The Forerunner 645 Music will make you run to the beat
Sport and Outdoors
If you're a runner chances are you've heard of Garmin, they've been making running watches for a very long time.
And now The Forerunner has gotten a face lift.
This is a Forerunner 645 and it has a few new features worth noting.
First off and most notably is a design.
I myself is a runner.
Runner, but I'd shied away from other Garmin running watches because of the bulky design.
Now, this one is much slimmer, and it closely resembles more of the smart watches, the trendier smart watches that were seen out in the market, and it's incredibly light.
The other great feature is it now holds 500 songs, and you can make different playlists from your Music streaming services.
Right now they've partnered with iHeartRadio, but it will soon be getting more.
And Number three, it now has the Garmin payment system.
Which uses NFC.
So you can pay at a NFC terminal.
Aside from that it has all the great Garmin features that have been especially designed with runners in mind.
And as with any smart watch it also pairs with your phone and does notifications.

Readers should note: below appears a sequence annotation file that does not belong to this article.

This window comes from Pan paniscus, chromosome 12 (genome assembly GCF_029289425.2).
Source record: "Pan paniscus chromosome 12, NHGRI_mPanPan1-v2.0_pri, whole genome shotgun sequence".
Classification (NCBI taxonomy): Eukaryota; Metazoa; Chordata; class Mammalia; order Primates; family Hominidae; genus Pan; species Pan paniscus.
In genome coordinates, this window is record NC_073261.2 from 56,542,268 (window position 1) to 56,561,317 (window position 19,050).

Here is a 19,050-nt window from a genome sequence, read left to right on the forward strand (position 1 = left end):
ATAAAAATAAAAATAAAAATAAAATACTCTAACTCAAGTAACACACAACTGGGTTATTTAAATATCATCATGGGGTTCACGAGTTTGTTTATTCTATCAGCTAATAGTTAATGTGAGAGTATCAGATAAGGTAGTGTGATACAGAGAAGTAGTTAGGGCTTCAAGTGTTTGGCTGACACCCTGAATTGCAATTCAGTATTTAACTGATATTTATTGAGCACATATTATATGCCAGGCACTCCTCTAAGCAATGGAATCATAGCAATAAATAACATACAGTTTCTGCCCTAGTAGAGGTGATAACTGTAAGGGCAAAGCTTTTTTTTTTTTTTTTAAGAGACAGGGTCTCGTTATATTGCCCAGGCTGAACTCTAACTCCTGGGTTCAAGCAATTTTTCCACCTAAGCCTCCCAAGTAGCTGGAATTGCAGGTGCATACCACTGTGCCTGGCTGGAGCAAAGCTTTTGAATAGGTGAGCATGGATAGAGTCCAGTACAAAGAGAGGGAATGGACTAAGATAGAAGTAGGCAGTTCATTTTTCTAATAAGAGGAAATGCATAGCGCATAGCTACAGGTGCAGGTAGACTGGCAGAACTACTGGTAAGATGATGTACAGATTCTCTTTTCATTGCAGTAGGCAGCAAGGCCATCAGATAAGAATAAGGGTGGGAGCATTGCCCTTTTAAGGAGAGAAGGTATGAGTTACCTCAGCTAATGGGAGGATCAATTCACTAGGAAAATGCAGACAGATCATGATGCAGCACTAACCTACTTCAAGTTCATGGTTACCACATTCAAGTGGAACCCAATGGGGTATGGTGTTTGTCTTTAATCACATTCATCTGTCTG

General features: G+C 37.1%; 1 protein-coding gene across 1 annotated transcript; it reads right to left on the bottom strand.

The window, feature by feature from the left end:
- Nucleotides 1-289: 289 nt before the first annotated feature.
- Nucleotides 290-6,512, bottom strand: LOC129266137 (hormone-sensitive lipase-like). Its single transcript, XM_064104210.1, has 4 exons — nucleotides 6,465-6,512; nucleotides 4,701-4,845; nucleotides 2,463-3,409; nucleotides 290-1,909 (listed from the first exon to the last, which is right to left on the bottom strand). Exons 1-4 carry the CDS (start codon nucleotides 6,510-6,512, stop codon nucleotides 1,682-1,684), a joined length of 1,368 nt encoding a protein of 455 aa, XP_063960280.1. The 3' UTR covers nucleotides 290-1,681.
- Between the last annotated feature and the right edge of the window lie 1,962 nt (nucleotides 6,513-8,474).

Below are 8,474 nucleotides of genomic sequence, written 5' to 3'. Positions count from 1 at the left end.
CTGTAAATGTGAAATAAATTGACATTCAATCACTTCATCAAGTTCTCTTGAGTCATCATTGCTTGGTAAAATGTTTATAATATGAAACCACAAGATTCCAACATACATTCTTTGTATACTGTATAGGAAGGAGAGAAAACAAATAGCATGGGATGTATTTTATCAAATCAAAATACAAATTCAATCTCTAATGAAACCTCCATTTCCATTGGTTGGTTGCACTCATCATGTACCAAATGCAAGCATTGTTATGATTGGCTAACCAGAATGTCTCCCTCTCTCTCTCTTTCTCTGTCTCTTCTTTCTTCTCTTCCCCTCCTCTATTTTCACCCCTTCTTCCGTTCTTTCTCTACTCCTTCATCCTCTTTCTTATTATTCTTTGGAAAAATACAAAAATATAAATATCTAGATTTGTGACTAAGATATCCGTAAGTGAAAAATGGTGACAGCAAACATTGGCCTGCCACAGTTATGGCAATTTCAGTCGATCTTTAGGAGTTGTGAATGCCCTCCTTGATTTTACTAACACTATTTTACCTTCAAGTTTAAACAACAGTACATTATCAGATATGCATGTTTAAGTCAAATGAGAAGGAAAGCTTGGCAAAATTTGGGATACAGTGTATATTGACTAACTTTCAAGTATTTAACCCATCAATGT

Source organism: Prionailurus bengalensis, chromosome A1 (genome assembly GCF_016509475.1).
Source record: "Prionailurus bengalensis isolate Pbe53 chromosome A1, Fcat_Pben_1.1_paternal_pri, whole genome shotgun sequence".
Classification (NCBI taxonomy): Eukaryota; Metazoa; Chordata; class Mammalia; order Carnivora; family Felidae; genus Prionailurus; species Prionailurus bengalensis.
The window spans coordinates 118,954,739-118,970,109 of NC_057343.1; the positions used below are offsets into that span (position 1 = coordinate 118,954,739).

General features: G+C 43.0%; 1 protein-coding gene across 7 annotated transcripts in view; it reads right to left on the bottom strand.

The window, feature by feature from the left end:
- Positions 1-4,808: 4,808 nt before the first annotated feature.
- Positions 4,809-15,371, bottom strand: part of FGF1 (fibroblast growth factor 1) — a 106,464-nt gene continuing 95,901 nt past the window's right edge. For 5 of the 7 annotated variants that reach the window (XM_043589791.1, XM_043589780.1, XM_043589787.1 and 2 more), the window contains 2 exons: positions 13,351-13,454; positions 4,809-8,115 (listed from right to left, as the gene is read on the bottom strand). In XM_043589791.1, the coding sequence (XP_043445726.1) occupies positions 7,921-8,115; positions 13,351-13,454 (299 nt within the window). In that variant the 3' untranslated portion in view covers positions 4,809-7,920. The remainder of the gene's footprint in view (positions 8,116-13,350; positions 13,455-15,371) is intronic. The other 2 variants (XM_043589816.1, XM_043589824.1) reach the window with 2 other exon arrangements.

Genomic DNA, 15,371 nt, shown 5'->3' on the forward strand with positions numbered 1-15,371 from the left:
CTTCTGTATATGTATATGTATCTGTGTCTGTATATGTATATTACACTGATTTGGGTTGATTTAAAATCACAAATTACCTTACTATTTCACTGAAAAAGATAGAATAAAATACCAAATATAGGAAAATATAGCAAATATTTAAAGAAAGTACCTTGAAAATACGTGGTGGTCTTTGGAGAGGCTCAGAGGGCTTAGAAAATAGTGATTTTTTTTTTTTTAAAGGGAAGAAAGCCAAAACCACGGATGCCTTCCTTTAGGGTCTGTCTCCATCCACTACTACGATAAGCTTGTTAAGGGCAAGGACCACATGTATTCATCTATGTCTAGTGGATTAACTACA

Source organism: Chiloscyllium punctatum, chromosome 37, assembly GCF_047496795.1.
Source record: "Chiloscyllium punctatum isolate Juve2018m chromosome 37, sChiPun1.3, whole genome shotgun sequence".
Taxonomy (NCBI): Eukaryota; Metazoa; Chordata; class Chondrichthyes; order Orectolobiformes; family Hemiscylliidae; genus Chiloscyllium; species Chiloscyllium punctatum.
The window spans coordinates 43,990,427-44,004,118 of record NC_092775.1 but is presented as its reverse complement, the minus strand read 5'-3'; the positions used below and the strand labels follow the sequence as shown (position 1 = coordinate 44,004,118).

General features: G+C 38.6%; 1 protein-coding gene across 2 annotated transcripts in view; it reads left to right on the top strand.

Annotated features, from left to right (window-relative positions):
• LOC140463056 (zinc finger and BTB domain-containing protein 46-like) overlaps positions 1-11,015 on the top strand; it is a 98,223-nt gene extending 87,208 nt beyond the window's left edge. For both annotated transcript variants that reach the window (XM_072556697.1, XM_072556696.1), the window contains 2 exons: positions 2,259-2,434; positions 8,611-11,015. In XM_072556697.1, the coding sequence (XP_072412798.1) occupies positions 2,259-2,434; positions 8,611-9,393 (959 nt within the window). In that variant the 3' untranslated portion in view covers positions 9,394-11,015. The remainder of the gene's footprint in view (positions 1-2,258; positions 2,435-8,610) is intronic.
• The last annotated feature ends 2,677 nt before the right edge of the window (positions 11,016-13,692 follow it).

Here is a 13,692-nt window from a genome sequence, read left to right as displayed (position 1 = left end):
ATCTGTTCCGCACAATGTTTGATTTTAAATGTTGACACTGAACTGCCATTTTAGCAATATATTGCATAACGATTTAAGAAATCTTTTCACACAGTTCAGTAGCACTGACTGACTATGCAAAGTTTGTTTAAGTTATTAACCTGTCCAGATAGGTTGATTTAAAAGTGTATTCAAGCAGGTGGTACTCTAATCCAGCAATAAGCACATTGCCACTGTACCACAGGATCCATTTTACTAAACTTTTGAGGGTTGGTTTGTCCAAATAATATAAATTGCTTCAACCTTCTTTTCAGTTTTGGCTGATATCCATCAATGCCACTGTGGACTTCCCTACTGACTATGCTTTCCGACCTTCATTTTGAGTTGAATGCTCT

You can see incoming calls, And texts.
The Forerunner has about a five hour battery life if you're running and using the GPS, or it will last about seven days on one charge if you're just using it for general purposes.
Another cool thing about the Forerunner that differentiates it from competitors like an Apple watch, for example, is that it has it always on display, but it's constantly showing Giving you the time or any other information you want on screen.
And that it has physical buttons.
But all that extra music is gonna cost you and the Garmin forerunner 465 music costs $450 and it will be available later in January.
And for more CES tech news, head over to CNet.com I'm Vanessa Hand Orellana in Las Vegas.
Here's how to replace the battery in an Apple iPhone 6S
The toughest iPhone X cases battle it out
I biked CES in the rain to find the best bike tech
CES 2018 wraps up, Apple takes on security flaw
The CES tech you'll actually be able to buy in 2018